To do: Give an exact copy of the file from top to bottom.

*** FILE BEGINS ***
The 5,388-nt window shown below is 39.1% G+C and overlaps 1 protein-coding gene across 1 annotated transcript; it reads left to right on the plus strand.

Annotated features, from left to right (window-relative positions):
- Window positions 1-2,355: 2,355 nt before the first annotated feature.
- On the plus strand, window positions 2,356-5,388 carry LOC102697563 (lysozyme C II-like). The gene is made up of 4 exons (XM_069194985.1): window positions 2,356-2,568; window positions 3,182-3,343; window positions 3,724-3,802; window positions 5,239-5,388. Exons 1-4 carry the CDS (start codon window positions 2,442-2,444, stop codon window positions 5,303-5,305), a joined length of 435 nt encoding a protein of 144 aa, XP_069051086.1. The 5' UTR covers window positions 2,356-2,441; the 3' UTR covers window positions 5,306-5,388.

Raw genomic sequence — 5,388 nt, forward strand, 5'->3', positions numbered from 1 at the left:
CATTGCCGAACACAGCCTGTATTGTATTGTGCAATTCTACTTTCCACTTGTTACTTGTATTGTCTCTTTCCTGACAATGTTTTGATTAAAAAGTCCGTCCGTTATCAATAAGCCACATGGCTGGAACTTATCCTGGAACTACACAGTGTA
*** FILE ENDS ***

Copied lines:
The 5,388-nt window shown below is 39.1% G+C and overlaps 1 protein-coding gene across 1 annotated transcript; it reads left to right on the plus strand.

Annotated features, from left to right (window-relative positions):
- Window positions 1-2,355: 2,355 nt before the first annotated feature.
- On the plus strand, window positions 2,356-5,388 carry LOC102697563 (lysozyme C II-like). The gene is made up of 4 exons (XM_069194985.1): window positions 2,356-2,568; window positions 3,182-3,343; window positions 3,724-3,802; window positions 5,239-5,388. Exons 1-4 carry the CDS (start codon window positions 2,442-2,444, stop codon window positions 5,303-5,305), a joined length of 435 nt encoding a protein of 144 aa, XP_069051086.1. The 5' UTR covers window positions 2,356-2,441; the 3' UTR covers window positions 5,306-5,388.

Raw genomic sequence — 5,388 nt, forward strand, 5'->3', positions numbered from 1 at the left:
CATTGCCGAACACAGCCTGTATTGTATTGTGCAATTCTACTTTCCACTTGTTACTTGTATTGTCTCTTTCCTGACAATGTTTTGATTAAAAAGTCCGTCCGTTATCAATAAGCCACATGGCTGGAACTTATCCTGGAACTACACAGTGTA